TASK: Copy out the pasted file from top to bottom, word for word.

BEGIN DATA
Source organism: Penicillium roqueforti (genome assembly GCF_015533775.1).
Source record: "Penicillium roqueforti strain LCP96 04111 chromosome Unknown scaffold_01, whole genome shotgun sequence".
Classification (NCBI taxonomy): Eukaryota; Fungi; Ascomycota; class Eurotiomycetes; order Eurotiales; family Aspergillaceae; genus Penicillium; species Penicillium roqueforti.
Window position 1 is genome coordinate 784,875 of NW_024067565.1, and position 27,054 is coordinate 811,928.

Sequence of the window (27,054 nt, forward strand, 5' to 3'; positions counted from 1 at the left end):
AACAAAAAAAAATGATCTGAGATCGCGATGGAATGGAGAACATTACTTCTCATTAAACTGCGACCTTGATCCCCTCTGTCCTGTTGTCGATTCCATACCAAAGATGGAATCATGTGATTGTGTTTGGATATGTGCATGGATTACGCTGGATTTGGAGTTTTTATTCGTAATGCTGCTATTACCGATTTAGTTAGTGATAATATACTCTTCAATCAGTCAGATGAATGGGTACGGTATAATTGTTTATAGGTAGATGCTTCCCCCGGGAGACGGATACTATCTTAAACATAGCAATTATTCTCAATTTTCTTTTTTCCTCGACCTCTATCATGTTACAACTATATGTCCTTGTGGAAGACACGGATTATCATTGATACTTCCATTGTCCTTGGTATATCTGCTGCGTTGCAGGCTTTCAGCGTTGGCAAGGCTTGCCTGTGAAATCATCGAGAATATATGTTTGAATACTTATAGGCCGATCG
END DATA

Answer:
Source organism: Penicillium roqueforti (genome assembly GCF_015533775.1).
Source record: "Penicillium roqueforti strain LCP96 04111 chromosome Unknown scaffold_01, whole genome shotgun sequence".
Classification (NCBI taxonomy): Eukaryota; Fungi; Ascomycota; class Eurotiomycetes; order Eurotiales; family Aspergillaceae; genus Penicillium; species Penicillium roqueforti.
Window position 1 is genome coordinate 784,875 of NW_024067565.1, and position 27,054 is coordinate 811,928.

Sequence of the window (27,054 nt, forward strand, 5' to 3'; positions counted from 1 at the left end):
AACAAAAAAAAATGATCTGAGATCGCGATGGAATGGAGAACATTACTTCTCATTAAACTGCGACCTTGATCCCCTCTGTCCTGTTGTCGATTCCATACCAAAGATGGAATCATGTGATTGTGTTTGGATATGTGCATGGATTACGCTGGATTTGGAGTTTTTATTCGTAATGCTGCTATTACCGATTTAGTTAGTGATAATATACTCTTCAATCAGTCAGATGAATGGGTACGGTATAATTGTTTATAGGTAGATGCTTCCCCCGGGAGACGGATACTATCTTAAACATAGCAATTATTCTCAATTTTCTTTTTTCCTCGACCTCTATCATGTTACAACTATATGTCCTTGTGGAAGACACGGATTATCATTGATACTTCCATTGTCCTTGGTATATCTGCTGCGTTGCAGGCTTTCAGCGTTGGCAAGGCTTGCCTGTGAAATCATCGAGAATATATGTTTGAATACTTATAGGCCGATCG